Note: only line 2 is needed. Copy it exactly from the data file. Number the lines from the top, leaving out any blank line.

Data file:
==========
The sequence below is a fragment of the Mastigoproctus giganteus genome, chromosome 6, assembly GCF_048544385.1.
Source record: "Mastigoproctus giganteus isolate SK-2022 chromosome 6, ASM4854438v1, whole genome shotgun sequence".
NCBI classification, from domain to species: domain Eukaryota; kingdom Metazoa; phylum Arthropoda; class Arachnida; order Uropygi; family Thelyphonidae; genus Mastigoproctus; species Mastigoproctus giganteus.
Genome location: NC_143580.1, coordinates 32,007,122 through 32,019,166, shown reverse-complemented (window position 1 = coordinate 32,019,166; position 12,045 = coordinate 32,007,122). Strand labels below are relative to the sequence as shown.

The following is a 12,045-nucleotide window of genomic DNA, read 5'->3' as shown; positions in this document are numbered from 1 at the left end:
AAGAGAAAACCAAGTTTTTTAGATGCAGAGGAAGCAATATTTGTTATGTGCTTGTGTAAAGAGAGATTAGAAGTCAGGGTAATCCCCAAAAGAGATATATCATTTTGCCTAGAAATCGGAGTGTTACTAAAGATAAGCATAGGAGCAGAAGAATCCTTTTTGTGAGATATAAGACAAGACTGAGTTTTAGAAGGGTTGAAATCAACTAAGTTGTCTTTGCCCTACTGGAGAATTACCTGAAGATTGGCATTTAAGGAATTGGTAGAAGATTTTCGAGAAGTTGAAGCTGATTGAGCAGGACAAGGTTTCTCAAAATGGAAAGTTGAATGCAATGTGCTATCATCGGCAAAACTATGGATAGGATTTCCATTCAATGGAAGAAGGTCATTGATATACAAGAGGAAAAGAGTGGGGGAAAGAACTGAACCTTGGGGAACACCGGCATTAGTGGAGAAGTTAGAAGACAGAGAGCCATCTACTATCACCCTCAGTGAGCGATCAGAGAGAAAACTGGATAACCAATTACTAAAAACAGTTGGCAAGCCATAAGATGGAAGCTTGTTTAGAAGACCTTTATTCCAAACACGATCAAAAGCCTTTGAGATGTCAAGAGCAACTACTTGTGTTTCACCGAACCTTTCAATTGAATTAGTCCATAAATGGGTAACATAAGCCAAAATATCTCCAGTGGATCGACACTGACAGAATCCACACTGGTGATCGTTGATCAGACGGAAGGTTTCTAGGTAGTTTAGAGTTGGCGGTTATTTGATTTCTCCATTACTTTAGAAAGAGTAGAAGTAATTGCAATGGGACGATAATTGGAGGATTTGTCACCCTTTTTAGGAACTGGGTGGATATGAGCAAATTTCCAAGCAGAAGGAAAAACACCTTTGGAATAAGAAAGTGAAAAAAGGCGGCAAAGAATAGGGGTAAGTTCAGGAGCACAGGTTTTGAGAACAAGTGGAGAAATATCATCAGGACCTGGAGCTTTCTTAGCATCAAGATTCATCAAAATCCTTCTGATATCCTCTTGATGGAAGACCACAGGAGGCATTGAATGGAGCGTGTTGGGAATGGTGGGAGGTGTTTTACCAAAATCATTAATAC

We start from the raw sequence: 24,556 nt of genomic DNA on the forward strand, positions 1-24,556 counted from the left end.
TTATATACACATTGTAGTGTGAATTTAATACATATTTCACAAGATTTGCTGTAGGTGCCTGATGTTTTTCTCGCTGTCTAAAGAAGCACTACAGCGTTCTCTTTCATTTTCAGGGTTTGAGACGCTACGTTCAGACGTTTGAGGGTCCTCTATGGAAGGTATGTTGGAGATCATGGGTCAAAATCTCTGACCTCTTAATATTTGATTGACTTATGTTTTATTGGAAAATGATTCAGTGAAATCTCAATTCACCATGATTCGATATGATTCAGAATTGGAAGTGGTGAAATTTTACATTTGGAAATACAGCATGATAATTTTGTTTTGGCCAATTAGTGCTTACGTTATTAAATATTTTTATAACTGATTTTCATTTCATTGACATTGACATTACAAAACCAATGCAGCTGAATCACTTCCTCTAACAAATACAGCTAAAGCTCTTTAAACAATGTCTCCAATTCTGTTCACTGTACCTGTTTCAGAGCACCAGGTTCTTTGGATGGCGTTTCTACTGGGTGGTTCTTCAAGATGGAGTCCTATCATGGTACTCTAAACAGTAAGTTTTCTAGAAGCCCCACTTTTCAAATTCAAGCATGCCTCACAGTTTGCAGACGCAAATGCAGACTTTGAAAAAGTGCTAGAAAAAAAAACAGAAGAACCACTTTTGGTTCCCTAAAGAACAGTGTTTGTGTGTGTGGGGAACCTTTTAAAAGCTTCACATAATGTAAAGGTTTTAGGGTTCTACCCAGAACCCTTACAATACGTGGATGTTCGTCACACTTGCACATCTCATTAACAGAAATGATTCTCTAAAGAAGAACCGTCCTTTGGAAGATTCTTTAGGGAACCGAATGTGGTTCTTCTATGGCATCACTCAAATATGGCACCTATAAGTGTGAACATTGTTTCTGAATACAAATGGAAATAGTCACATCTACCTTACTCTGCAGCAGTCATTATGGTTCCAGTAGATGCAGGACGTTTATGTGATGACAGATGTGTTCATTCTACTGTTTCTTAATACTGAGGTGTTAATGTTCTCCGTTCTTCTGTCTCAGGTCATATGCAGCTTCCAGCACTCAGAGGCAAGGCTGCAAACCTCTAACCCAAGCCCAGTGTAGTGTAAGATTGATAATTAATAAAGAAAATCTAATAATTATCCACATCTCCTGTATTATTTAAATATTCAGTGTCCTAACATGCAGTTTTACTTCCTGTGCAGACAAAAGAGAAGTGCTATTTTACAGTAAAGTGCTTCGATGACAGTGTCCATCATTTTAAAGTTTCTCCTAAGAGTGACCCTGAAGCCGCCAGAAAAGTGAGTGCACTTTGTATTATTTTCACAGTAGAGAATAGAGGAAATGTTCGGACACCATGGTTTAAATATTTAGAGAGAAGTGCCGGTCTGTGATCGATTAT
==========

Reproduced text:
Source record: "Mastigoproctus giganteus isolate SK-2022 chromosome 6, ASM4854438v1, whole genome shotgun sequence".